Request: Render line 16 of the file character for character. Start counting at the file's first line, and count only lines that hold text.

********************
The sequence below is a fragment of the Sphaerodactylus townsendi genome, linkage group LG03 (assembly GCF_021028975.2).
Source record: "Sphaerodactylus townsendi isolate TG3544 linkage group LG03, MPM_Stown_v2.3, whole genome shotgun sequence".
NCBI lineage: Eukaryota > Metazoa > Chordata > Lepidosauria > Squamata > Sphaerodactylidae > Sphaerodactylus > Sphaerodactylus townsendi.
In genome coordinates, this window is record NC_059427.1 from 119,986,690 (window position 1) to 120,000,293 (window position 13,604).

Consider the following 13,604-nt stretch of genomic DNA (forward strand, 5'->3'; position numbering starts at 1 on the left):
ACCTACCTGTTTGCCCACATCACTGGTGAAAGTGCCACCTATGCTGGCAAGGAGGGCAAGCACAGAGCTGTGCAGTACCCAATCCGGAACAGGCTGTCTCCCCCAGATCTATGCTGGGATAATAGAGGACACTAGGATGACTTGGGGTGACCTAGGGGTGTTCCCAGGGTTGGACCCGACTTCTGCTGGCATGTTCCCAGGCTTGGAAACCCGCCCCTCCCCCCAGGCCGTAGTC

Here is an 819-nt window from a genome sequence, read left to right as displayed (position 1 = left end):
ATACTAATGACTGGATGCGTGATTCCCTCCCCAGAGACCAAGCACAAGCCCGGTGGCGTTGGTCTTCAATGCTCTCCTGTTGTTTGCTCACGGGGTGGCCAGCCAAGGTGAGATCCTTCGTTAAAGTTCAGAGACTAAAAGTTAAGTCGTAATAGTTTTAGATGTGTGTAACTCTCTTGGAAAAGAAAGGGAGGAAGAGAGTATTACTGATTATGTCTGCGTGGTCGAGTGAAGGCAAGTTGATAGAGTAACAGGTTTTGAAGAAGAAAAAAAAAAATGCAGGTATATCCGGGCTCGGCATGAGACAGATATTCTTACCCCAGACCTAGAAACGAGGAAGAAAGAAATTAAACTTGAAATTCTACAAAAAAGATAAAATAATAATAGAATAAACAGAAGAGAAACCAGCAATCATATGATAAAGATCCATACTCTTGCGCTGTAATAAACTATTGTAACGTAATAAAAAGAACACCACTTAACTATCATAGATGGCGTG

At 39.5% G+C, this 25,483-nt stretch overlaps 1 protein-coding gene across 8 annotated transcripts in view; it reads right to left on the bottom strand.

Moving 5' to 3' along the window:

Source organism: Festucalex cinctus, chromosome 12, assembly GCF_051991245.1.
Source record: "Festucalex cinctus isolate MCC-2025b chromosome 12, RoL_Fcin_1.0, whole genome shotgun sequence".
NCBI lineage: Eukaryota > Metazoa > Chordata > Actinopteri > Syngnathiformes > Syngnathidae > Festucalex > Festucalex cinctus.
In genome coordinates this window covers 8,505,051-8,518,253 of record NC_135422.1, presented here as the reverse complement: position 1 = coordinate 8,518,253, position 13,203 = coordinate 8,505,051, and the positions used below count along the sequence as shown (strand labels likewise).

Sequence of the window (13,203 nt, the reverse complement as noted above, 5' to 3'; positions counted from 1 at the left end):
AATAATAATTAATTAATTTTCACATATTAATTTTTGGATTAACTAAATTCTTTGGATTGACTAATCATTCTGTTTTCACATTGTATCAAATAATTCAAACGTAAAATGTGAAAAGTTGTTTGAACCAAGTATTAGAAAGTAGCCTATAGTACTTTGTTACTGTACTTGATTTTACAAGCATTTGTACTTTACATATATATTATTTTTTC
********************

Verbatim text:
AATAATAATTAATTAATTTTCACATATTAATTTTTGGATTAACTAAATTCTTTGGATTGACTAATCATTCTGTTTTCACATTGTATCAAATAATTCAAACGTAAAATGTGAAAAGTTGTTTGAACCAAGTATTAGAAAGTAGCCTATAGTACTTTGTTACTGTACTTGATTTTACAAGCATTTGTACTTTACATATATATTATTTTTTC